Economist and podcaster Tim Harford, author of How To Make The World Add Up, spoke to MA Data Journalism students this month. In a guest post for OJB Niels de Hoog rounds up Tim’s tips on creating compelling number-driven stories for radio and podcasts
Orson Welles famously said that there’s nothing an audience won’t understand, as long as you can get them to be interested.
Listening to Tim Harford’s podcasts it is clear that he has taken this message to heart.
“If you’ve got a hook, a personality, or a question people want answered, that will carry people through a certain degree of complexity that they wouldn’t tolerate if it was reported straight.”
Take More or Less, his podcast about statistics for BBC Radio 4. At first glance it doesn’t offer the easiest subject for an engaging audio story — yet somehow the programme is very entertaining to listen to. Continue reading →
Audioboom’s announcement that it will end free accounts
It’s been widely rumoured for some weeks now that Audioboom was about to end its free service – and this morning an email to users of the service confirmed that. From December 4, it says, “audioBoom will only offer a $9.99 monthly subscription to our current users”.
So what do you use if you want to produce mobile audio but don’t have the budget for Audioboom’s service? Here are three apps for three use cases… Continue reading →
The AudioBoom digital news team is facing its first big challenge: covering the upcoming General Election.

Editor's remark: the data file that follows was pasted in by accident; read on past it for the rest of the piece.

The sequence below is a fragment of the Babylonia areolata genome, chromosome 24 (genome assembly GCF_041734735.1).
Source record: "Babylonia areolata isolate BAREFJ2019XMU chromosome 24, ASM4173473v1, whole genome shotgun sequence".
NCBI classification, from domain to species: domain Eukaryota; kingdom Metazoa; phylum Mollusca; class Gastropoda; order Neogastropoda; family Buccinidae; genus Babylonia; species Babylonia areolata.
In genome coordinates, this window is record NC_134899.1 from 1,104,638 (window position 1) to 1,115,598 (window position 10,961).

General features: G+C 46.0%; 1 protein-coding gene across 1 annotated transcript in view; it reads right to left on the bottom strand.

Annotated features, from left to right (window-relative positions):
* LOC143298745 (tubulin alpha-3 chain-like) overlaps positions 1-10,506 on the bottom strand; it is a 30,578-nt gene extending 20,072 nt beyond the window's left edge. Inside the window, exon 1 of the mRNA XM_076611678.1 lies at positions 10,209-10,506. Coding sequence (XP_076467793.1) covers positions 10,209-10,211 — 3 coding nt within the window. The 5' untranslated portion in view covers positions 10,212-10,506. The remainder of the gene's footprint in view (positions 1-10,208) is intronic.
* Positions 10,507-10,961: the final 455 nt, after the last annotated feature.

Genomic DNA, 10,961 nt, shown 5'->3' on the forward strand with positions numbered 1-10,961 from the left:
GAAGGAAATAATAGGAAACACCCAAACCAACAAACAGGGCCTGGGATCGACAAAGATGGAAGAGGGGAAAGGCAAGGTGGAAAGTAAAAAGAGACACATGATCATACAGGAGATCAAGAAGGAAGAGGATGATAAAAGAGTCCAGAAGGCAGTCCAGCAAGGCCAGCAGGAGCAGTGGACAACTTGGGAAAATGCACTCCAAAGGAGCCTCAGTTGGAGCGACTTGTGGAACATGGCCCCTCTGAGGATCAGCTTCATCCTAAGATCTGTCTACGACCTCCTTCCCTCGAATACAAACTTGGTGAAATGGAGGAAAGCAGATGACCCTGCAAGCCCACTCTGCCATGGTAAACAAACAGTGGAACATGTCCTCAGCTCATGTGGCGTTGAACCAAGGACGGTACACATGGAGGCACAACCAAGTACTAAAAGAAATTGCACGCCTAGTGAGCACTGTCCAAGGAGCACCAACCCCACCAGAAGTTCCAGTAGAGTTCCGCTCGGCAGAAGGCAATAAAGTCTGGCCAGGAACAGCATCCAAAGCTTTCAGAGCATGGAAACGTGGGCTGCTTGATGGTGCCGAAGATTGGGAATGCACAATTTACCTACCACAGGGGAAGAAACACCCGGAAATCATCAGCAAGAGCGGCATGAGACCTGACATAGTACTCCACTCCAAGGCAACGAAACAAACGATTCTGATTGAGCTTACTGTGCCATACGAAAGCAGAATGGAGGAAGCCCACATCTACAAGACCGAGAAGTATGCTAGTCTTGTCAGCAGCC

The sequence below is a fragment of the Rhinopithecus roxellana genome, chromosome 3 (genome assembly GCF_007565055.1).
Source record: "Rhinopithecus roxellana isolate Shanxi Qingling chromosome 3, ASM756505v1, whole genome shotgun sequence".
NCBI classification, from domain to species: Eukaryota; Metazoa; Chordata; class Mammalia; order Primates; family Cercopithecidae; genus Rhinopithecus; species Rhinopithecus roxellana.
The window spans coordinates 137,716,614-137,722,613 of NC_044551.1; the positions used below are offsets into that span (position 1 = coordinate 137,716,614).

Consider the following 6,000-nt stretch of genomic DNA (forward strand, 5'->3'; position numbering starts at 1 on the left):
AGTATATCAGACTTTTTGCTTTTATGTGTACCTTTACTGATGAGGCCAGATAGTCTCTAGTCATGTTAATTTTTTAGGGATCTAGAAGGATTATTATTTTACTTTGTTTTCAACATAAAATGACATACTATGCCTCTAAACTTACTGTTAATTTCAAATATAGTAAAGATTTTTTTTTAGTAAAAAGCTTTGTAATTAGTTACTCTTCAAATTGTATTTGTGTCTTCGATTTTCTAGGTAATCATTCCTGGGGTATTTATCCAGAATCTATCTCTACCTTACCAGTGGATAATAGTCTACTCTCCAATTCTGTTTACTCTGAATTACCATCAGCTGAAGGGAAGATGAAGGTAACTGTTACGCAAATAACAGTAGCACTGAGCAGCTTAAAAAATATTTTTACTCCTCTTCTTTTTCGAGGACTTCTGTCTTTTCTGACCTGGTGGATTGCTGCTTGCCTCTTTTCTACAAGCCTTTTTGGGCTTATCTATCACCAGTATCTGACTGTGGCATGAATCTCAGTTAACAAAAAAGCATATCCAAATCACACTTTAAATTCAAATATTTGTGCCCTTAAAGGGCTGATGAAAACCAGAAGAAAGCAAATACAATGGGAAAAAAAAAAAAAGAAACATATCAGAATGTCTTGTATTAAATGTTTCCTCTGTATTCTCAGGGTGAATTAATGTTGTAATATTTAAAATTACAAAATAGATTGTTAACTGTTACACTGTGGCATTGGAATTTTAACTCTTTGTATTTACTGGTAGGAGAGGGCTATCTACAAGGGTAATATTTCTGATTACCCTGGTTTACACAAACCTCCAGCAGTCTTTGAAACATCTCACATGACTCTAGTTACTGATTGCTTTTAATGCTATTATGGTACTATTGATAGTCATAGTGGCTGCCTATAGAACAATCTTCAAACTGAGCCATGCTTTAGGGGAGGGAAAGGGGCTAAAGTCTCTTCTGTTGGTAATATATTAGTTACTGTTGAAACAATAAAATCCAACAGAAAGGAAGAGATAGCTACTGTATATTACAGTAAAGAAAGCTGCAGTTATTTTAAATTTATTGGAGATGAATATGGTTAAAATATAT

The team was created at the beginning of the year, specialising in covering international news, as it aimed to be not only a platform where others share audio, but also a publisher in its own right. Team leader David Marsland has joined this group, which is now focused on engaging people in politics in the run up to the general election.He says:
“People don’t get involved with politics that much outside of the election’s time. But with the elections approaching, we are getting a lot of listeners for all of our political staff.”
Back in June I took part in a panel at the UK Conference of ScienceJournalists conference, discussing tools for reporters alongside BBC Trending’s Mukul Devichand and Digital Science’s community manager Laura Wheeler.
Motion graphics has become an increasingly popular way to present data in a compelling visual form. In a series of videos guest contributor Sihlangu Tshuma outlines his workflow process for managing a motion graphics video project, the results of which are shown at the end. All 13 videos are also available in this playlist.
Antoinette Siu takes a look at a new free app which promises to make transcribing audio easier.
Transcribing audio is one of the most time-consuming tasks in a journalist’s job. Switching between the audio player and the text editor, rewinding every 20 seconds in, typing frantically to catch every syllable—repeating these steps back and forth, and back and forth… in an age of so much automation, something isn’t quite right.
A new Chrome app tool called Transcribe lets you do all that in one screen. With keyboard shortcuts and an audio file uploader, you can easily go back and forth between your sound and text. Continue reading →
A couple weeks ago I spoke at the PICNIC festival in Amsterdam. While I was there I grabbed an interview with Ton Zijlstra, who has been following open data developments across EU governments very closely. You can find the interview embedded below: